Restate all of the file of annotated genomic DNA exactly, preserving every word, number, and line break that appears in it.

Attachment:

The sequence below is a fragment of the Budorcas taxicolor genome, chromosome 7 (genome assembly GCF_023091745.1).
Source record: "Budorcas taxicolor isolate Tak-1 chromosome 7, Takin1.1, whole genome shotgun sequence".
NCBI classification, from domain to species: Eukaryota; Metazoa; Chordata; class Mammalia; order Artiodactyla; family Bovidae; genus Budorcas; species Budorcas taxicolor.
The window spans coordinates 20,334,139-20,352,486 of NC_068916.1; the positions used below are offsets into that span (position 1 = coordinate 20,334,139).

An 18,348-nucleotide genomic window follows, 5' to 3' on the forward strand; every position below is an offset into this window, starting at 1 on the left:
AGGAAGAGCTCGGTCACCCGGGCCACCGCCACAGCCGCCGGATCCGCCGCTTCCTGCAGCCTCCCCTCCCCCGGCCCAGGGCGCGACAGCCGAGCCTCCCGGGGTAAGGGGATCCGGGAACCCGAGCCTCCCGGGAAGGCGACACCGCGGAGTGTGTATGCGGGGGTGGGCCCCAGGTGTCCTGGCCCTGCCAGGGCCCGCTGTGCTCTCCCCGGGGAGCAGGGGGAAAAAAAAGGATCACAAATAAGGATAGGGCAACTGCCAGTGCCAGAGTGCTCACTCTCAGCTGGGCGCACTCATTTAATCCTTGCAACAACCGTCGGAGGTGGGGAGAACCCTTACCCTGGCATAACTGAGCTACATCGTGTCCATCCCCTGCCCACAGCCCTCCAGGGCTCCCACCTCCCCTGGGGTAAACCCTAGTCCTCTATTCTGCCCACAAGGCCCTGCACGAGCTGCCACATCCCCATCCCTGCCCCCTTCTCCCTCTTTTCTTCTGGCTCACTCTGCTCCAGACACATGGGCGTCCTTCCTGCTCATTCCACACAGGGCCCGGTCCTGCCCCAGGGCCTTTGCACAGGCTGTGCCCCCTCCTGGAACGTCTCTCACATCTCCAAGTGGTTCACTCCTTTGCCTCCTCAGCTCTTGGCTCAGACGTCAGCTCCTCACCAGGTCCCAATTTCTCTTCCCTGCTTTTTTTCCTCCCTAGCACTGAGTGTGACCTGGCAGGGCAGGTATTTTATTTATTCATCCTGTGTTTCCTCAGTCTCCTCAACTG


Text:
The sequence below is a fragment of the Budorcas taxicolor genome, chromosome 7 (genome assembly GCF_023091745.1).
Source record: "Budorcas taxicolor isolate Tak-1 chromosome 7, Takin1.1, whole genome shotgun sequence".
NCBI classification, from domain to species: Eukaryota; Metazoa; Chordata; class Mammalia; order Artiodactyla; family Bovidae; genus Budorcas; species Budorcas taxicolor.
The window spans coordinates 20,334,139-20,352,486 of NC_068916.1; the positions used below are offsets into that span (position 1 = coordinate 20,334,139).

An 18,348-nucleotide genomic window follows, 5' to 3' on the forward strand; every position below is an offset into this window, starting at 1 on the left:
AGGAAGAGCTCGGTCACCCGGGCCACCGCCACAGCCGCCGGATCCGCCGCTTCCTGCAGCCTCCCCTCCCCCGGCCCAGGGCGCGACAGCCGAGCCTCCCGGGGTAAGGGGATCCGGGAACCCGAGCCTCCCGGGAAGGCGACACCGCGGAGTGTGTATGCGGGGGTGGGCCCCAGGTGTCCTGGCCCTGCCAGGGCCCGCTGTGCTCTCCCCGGGGAGCAGGGGGAAAAAAAAGGATCACAAATAAGGATAGGGCAACTGCCAGTGCCAGAGTGCTCACTCTCAGCTGGGCGCACTCATTTAATCCTTGCAACAACCGTCGGAGGTGGGGAGAACCCTTACCCTGGCATAACTGAGCTACATCGTGTCCATCCCCTGCCCACAGCCCTCCAGGGCTCCCACCTCCCCTGGGGTAAACCCTAGTCCTCTATTCTGCCCACAAGGCCCTGCACGAGCTGCCACATCCCCATCCCTGCCCCCTTCTCCCTCTTTTCTTCTGGCTCACTCTGCTCCAGACACATGGGCGTCCTTCCTGCTCATTCCACACAGGGCCCGGTCCTGCCCCAGGGCCTTTGCACAGGCTGTGCCCCCTCCTGGAACGTCTCTCACATCTCCAAGTGGTTCACTCCTTTGCCTCCTCAGCTCTTGGCTCAGACGTCAGCTCCTCACCAGGTCCCAATTTCTCTTCCCTGCTTTTTTTCCTCCCTAGCACTGAGTGTGACCTGGCAGGGCAGGTATTTTATTTATTCATCCTGTGTTTCCTCAGTCTCCTCAACTG